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Hello my friends from YearOfEnglish.com and also everyone else who happens to be reading this blog post right now!
It’s been a while since I published the last Funny English Phrases video – it was dedicated to sports related idioms and it went live on June 1 which is 3 and a half months ago!!!
The only thing I can say in my defense is that I was extremely busy during the summer working on my new house, and if it’s any good to you, here you can read a couple of English DIY terms I learned as a result of my home refurbishment related activities.
Anyhow, let’s get down to business right now, and let’s learn a couple of work related idioms you can use when communicating with your work colleagues regardless of the industry you’re in.
Whether you’re an office clerk, warehouse operative or a cashier sitting at the till in a supermarket, you’ll find the following expressions quite handy at times, so here’s what you have to do:
- Watch the video above;
- Listen carefully to the dialogues and REPEAT the phrases you hear;
- REPEAT the highlighted idioms a good few times till you can recite them automatically;
- USE those idioms in your own role-play conversations!
- If spontaneous speech doesn’t come easily to you – create new dialogues in writing and then enact them in real life!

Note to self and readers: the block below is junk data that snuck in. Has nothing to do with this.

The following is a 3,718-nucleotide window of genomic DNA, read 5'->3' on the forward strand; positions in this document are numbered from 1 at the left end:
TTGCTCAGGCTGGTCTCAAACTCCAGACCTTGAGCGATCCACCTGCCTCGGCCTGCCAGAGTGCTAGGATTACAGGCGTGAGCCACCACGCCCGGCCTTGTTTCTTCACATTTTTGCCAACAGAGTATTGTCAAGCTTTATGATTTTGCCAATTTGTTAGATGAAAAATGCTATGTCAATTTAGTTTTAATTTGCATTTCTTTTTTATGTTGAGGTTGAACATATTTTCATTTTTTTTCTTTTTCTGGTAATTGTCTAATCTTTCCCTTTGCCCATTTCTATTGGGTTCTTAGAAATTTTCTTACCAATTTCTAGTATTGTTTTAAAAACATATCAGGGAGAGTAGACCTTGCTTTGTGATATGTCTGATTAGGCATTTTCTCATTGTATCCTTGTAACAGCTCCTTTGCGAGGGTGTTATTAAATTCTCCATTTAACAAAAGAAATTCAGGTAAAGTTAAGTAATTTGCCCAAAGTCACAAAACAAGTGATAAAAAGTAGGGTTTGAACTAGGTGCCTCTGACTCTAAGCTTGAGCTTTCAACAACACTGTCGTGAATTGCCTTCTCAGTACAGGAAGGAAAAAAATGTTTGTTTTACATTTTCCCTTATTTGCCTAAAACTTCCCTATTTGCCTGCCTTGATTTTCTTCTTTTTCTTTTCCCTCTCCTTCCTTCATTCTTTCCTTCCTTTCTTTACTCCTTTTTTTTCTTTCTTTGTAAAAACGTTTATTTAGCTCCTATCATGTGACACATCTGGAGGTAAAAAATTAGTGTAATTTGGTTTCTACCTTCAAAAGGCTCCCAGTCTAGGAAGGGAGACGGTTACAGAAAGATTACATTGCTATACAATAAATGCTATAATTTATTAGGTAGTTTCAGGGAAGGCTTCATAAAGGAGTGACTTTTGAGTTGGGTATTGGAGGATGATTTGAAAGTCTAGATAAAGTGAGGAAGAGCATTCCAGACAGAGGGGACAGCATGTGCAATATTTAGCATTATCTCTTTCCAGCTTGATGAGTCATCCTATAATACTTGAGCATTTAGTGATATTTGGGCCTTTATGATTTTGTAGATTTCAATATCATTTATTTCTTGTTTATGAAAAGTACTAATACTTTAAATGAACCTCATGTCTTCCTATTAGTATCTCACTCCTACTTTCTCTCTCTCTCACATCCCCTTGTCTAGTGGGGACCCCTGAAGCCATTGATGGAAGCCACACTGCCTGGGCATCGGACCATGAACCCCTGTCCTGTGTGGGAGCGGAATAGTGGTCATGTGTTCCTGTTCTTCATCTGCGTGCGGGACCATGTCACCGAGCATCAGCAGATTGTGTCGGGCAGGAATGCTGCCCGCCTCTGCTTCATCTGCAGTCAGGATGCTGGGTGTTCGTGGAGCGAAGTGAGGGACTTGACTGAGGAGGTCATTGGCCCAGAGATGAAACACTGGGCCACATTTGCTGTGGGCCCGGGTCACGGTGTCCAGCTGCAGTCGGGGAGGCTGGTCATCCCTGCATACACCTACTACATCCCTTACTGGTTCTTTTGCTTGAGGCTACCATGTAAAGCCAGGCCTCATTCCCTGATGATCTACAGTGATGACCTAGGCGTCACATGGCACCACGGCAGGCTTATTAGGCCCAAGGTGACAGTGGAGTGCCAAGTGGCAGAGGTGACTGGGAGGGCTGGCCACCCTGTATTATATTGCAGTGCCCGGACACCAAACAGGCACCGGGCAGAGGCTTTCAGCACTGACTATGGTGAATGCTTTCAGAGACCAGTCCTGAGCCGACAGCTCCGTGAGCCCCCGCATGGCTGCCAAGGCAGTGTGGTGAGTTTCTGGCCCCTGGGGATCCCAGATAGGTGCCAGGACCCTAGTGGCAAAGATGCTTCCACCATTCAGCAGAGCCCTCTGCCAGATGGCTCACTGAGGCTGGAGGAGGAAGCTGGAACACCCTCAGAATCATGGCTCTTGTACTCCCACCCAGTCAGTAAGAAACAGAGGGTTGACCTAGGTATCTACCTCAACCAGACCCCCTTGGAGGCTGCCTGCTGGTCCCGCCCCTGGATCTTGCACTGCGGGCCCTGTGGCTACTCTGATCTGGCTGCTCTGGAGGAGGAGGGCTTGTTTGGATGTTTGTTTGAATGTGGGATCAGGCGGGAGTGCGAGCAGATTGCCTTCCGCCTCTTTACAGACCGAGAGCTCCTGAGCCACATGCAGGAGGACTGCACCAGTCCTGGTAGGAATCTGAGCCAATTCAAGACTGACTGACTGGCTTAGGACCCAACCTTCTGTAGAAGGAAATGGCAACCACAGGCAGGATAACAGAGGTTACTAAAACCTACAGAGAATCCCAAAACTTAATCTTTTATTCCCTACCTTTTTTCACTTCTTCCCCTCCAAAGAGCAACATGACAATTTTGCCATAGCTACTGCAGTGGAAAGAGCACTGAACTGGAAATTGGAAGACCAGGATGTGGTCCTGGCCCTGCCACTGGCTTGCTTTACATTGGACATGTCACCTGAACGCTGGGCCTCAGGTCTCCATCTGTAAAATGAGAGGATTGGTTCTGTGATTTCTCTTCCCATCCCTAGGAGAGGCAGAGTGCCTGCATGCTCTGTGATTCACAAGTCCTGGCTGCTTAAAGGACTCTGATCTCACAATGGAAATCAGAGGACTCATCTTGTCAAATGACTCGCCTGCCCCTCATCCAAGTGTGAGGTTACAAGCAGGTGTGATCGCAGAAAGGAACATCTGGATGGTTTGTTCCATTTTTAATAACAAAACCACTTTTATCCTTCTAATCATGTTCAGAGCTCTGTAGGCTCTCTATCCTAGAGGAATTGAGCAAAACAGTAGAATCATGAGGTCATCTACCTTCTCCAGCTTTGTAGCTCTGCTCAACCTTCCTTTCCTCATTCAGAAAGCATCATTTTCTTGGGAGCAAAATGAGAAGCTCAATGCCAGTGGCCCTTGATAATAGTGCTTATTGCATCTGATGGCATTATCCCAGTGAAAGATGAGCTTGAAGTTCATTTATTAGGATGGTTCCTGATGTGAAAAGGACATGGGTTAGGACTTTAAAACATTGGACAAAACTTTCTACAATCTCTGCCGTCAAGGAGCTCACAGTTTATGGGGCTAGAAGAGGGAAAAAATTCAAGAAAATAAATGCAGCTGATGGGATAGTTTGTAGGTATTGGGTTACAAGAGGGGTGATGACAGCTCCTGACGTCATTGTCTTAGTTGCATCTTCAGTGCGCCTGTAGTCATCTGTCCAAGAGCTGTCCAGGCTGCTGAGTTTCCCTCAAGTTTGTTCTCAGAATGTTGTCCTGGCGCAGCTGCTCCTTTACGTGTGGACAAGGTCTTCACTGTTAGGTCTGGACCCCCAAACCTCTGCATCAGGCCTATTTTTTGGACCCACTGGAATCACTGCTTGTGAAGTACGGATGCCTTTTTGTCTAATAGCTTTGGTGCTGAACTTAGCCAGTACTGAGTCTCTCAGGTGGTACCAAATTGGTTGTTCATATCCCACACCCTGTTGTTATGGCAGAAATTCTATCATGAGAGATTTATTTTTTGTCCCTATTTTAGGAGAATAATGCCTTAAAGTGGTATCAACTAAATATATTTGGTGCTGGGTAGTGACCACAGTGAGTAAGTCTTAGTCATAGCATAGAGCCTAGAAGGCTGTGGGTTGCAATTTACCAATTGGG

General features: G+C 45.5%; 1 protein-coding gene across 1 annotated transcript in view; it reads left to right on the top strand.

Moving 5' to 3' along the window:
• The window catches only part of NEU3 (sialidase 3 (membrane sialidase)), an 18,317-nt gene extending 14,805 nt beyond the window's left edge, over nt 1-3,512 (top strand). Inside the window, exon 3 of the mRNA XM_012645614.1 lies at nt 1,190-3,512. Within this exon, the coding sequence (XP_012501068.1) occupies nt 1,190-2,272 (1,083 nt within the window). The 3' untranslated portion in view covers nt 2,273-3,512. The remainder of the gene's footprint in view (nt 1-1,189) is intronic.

TRANSCRIPT OF THE ABOVE VIDEO:
Idiom #1: I WENT THE EXTRA MILE.
Idiom #2: He’s GETTING THE HANG OF IT.
Idiom #3: John TOOK IT ON HIS SHOULDERS.
Idiom #4: We’re SINGING FROM THE SAME HYMN SHEET.
Idiom #5: He keeps STEPPING ON MY TOES.
Worker: Why did you get singled out for praise?
Co-worker: I went the extra distance!
Co-worker: I went the extra mile.
Worker: Yeah, true. I noticed you doing lots of overtime to get the project finished.
“Going the extra mile” simply means putting in more effort than you can get away with!
Worker: Jim’s still struggling a little with his new task.
Co-worker: He’s getting the hang of it.
Worker: I’m talking about Jim over there – he doesn’t hang anything!
Co-worker: He’s getting used to his job.
With this phrase, the co-worker means Jim is getting used to his job. Jim is not proficient but is doing an adequate job.
Worker: Who is responsible for organizing meetings around here?
Co-worker: John took it on his shoulders.
Worker: Is he OK? That sounds painful!
Co-worker: I’ll contact John to see if he’s available.
This phrase means to take responsibility. Another similar phrase is to say “John took the ball on that one”.
Worker: Are we all agreed?
Co- worker: We’re singing from the same hymn sheet.
Worker: We don’t have time for choir practice!
Co-worker: I’m just letting you know we’re agreed!
“Singing from the same hymn sheet” means all present and involved are of the same opinion, or agreed on a plan.
Worker: That guy is always sticking his nose in.
Co-worker: He keeps stepping on my feet.
Co-worker: He keeps treading on my toes.
Co-worker: He keeps stepping on my toes.
Worker: That’s right, he’s so annoying!
“Stepping on toes” means getting involved in someone else’s business.
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Remember my friends – make sure to USE those idioms in real life (even if it means doing a role-play with yourself) – simply because nothing works better in cementing such phrases into your vocabulary than SPOKEN ENGLISH PRACTICE ❗
Thanks for dropping by,
P.S. Are you serious about your spoken English improvement? Check out the English Harmony System HERE!